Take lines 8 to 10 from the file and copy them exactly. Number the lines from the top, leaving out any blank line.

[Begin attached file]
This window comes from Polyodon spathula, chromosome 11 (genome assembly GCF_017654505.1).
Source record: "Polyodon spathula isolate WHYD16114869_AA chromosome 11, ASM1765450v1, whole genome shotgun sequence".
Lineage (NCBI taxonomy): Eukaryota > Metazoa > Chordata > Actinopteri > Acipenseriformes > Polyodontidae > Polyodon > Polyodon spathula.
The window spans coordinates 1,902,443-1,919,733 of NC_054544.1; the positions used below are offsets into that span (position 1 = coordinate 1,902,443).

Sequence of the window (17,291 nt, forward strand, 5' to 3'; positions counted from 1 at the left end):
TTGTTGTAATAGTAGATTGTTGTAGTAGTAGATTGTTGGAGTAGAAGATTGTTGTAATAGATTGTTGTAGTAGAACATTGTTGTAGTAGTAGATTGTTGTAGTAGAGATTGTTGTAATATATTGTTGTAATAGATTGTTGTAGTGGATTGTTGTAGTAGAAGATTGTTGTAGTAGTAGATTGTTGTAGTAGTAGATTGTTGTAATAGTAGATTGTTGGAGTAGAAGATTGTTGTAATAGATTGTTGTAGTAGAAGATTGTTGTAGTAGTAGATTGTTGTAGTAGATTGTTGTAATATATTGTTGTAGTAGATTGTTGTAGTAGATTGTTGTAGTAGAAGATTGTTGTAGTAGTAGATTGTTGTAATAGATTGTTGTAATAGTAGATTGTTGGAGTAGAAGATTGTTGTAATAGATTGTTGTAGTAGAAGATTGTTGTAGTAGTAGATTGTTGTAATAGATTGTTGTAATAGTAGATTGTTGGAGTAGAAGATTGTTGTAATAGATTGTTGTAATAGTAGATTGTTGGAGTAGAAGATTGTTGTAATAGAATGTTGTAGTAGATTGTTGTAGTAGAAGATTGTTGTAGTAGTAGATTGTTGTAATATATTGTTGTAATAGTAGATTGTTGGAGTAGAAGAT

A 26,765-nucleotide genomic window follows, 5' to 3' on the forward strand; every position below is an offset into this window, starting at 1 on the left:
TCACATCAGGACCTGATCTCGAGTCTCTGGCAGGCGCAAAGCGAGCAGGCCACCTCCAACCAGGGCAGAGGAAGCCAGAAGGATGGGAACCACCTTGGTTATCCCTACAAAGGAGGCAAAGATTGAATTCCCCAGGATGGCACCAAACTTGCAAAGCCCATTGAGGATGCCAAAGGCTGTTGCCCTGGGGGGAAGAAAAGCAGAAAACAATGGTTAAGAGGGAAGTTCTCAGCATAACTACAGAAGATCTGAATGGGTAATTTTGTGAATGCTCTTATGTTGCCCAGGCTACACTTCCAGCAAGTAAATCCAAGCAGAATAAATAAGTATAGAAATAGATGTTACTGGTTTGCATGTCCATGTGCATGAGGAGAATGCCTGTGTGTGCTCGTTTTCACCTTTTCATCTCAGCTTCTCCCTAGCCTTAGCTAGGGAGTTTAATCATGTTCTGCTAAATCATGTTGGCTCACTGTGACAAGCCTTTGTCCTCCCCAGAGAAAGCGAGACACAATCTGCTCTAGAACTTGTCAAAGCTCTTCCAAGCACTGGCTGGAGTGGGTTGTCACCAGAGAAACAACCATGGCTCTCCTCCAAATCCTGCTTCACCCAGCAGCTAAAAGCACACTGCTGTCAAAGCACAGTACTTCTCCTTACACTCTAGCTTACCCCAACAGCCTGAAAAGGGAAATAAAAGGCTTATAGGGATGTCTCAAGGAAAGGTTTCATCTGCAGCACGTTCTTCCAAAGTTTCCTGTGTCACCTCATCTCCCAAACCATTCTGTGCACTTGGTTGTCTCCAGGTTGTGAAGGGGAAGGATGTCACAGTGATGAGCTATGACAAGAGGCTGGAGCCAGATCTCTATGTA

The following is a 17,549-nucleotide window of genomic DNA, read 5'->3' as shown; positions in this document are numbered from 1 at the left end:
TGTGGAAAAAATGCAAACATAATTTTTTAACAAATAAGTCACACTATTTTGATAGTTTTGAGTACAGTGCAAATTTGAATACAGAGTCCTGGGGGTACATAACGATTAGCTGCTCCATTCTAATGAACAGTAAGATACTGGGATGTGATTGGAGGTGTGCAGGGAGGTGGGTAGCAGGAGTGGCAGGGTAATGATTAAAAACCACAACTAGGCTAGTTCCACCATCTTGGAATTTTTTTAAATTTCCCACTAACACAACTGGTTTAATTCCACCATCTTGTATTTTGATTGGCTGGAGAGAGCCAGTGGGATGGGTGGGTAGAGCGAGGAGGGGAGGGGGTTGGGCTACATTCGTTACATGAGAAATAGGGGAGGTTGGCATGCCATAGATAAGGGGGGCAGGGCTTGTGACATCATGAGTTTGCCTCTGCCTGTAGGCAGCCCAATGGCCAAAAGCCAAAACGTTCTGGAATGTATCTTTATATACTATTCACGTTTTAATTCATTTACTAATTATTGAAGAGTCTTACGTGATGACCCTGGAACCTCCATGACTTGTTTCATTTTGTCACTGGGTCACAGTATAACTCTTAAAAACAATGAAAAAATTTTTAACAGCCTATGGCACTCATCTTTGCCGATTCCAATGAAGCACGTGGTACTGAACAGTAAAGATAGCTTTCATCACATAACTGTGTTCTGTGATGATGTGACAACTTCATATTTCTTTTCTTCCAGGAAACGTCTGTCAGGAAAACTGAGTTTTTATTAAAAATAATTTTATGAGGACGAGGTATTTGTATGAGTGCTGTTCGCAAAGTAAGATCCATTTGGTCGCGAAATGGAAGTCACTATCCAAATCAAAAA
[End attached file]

TCACATCAGGACCTGATCTCGAGTCTCTGGCAGGCGCAAAGCGAGCAGGCCACCTCCAACCAGGGCAGAGGAAGCCAGAAGGATGGGAACCACCTTGGTTATCCCTACAAAGGAGGCAAAGATTGAATTCCCCAGGATGGCACCAAACTTGCAAAGCCCATTGAGGATGCCAAAGGCTGTTGCCCTGGGGGGAAGAAAAGCAGAAAACAATGGTTAAGAGGGAAGTTCTCAGCATAACTACAGAAGATCTGAATGGGTAATTTTGTGAATGCTCTTATGTTGCCCAGGCTACACTTCCAGCAAGTAAATCCAAGCAGAATAAATAAGTATAGAAATAGATGTTACTGGTTTGCATGTCCATGTGCATGAGGAGAATGCCTGTGTGTGCTCGTTTTCACCTTTTCATCTCAGCTTCTCCCTAGCCTTAGCTAGGGAGTTTAATCATGTTCTGCTAAATCATGTTGGCTCACTGTGACAAGCCTTTGTCCTCCCCAGAGAAAGCGAGACACAATCTGCTCTAGAACTTGTCAAAGCTCTTCCAAGCACTGGCTGGAGTGGGTTGTCACCAGAGAAACAACCATGGCTCTCCTCCAAATCCTGCTTCACCCAGCAGCTAAAAGCACACTGCTGTCAAAGCACAGTACTTCTCCTTACACTCTAGCTTACCCCAACAGCCTGAAAAGGGAAATAAAAGGCTTATAGGGATGTCTCAAGGAAAGGTTTCATCTGCAGCACGTTCTTCCAAAGTTTCCTGTGTCACCTCATCTCCCAAACCATTCTGTGCACTTGGTTGTCTCCAGGTTGTGAAGGGGAAGGATGTCACAGTGATGAGCTATGACAAGAGGCTGGAGCCAGATCTCTATGTA

The following is a 17,549-nucleotide window of genomic DNA, read 5'->3' as shown; positions in this document are numbered from 1 at the left end:
TGTGGAAAAAATGCAAACATAATTTTTTAACAAATAAGTCACACTATTTTGATAGTTTTGAGTACAGTGCAAATTTGAATACAGAGTCCTGGGGGTACATAACGATTAGCTGCTCCATTCTAATGAACAGTAAGATACTGGGATGTGATTGGAGGTGTGCAGGGAGGTGGGTAGCAGGAGTGGCAGGGTAATGATTAAAAACCACAACTAGGCTAGTTCCACCATCTTGGAATTTTTTTAAATTTCCCACTAACACAACTGGTTTAATTCCACCATCTTGTATTTTGATTGGCTGGAGAGAGCCAGTGGGATGGGTGGGTAGAGCGAGGAGGGGAGGGGGTTGGGCTACATTCGTTACATGAGAAATAGGGGAGGTTGGCATGCCATAGATAAGGGGGGCAGGGCTTGTGACATCATGAGTTTGCCTCTGCCTGTAGGCAGCCCAATGGCCAAAAGCCAAAACGTTCTGGAATGTATCTTTATATACTATTCACGTTTTAATTCATTTACTAATTATTGAAGAGTCTTACGTGATGACCCTGGAACCTCCATGACTTGTTTCATTTTGTCACTGGGTCACAGTATAACTCTTAAAAACAATGAAAAAATTTTTAACAGCCTATGGCACTCATCTTTGCCGATTCCAATGAAGCACGTGGTACTGAACAGTAAAGATAGCTTTCATCACATAACTGTGTTCTGTGATGATGTGACAACTTCATATTTCTTTTCTTCCAGGAAACGTCTGTCAGGAAAACTGAGTTTTTATTAAAAATAATTTTATGAGGACGAGGTATTTGTATGAGTGCTGTTCGCAAAGTAAGATCCATTTGGTCGCGAAATGGAAGTCACTATCCAAATCAAAAA